London: The Guardian has defended its decision to publish hundreds of secret US memos released by whistleblowing website WikiLeaks.
In an editorial late Sunday, the centre-left newspaper argued that most of the US diplomatic cables released by WikiLeaks had already been posted on a US government intranet site with a "very wide" audience and were thus barely secret.
"These confidences were posted on a US government intranet... for a very wide distribution among diplomatic, government and military circles," the newspaper argued.
"They may have been marked `secret` but all secrets are relative: there are around three million Americans cleared to read material thus classified," the paper stated.
In the same paper, the columnist Simon Jenkins, a former editor of The Times of London, argued that the Guardian and other papers such as The New York Times and Le Monde which also published the memos, had acted responsibly in their handling of the material.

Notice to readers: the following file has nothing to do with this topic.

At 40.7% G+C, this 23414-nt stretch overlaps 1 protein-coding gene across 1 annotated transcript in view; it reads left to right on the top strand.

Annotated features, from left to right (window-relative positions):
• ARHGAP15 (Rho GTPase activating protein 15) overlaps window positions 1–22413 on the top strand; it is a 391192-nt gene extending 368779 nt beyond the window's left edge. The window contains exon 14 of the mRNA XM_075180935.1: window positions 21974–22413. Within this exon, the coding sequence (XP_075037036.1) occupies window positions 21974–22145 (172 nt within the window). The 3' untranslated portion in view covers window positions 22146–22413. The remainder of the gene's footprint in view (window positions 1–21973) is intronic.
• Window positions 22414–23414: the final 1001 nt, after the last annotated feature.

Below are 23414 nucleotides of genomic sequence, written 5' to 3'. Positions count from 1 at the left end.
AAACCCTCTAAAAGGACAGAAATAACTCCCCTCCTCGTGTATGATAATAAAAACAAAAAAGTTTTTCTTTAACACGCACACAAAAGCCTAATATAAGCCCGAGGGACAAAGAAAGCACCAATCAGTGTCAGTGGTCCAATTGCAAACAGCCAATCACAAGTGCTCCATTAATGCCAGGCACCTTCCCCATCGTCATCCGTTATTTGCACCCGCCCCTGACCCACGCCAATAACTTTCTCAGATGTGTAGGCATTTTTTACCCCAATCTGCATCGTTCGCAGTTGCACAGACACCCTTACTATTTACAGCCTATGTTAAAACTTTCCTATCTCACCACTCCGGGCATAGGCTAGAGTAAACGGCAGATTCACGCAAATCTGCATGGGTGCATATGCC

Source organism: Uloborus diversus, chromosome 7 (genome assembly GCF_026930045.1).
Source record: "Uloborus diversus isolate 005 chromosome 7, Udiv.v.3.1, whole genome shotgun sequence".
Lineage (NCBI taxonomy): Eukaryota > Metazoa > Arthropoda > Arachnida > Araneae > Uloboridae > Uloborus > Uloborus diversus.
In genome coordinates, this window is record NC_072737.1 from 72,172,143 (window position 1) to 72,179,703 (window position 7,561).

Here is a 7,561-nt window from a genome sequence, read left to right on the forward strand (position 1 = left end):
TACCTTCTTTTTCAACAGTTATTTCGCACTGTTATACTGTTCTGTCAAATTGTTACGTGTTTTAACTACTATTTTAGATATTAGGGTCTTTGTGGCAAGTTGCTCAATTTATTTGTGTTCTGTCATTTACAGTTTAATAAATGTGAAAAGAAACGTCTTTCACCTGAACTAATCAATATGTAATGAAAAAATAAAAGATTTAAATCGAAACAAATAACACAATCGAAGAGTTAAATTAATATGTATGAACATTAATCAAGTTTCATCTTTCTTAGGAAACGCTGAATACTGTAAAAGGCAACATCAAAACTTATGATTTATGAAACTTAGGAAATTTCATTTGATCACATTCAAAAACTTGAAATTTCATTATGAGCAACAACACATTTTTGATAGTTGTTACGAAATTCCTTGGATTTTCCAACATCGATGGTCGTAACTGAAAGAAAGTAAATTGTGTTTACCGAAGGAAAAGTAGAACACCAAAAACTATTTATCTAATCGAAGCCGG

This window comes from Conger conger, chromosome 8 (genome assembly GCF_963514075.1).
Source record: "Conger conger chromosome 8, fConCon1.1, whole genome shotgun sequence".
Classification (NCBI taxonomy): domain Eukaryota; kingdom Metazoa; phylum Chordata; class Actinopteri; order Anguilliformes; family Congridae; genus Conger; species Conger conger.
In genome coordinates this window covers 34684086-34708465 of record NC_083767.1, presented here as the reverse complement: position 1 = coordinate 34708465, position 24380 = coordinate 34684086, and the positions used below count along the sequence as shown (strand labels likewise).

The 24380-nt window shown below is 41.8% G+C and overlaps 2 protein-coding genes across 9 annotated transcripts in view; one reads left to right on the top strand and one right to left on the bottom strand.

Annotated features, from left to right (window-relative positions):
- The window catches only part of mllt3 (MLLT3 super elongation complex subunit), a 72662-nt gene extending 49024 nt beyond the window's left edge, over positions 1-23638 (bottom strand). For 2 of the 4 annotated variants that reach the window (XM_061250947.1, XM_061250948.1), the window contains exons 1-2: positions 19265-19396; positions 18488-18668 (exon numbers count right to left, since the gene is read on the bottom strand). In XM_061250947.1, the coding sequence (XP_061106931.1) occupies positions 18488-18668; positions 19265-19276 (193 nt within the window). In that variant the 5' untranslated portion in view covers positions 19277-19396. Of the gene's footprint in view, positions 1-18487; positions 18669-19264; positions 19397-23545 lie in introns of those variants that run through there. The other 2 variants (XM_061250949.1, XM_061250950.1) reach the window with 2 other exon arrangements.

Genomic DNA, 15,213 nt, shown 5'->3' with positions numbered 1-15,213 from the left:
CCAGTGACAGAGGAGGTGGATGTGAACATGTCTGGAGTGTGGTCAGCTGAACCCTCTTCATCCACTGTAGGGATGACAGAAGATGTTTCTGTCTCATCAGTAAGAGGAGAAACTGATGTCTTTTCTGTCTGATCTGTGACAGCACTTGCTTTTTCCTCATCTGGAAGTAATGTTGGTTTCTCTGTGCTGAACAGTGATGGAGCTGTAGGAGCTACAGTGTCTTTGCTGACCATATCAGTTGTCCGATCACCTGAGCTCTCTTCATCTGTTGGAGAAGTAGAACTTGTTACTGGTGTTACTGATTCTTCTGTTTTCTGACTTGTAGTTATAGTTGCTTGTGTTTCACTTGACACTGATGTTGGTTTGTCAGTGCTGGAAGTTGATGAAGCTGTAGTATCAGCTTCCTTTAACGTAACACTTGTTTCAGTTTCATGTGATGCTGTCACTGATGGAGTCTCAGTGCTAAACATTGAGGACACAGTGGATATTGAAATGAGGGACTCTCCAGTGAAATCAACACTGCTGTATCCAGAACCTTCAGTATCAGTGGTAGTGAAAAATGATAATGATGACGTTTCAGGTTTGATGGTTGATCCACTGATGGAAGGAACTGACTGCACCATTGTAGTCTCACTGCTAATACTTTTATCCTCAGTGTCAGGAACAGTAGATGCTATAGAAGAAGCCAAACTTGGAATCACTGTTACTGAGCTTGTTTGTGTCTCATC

The papers had informed the US State Department of the areas covered by the leaks and invited "representations" from them, agreeing to `redact` some of the material where necessary.
The papers, of course, "could not be party to putting the lives of individuals or sources at risk", Jenkins said.
But: "The job of the media is not to protect power from embarrassment," he argued.
Earlier, the government had condemned the release of the documents.
"We condemn any unauthorised release of this classified information, just as we condemn leaks of classified material in the UK," a Foreign Office statement said.
"They can damage national security, are not in the national interest and, as the US have said, may put lives at risk. We have a very strong relationship with the US government. That will continue."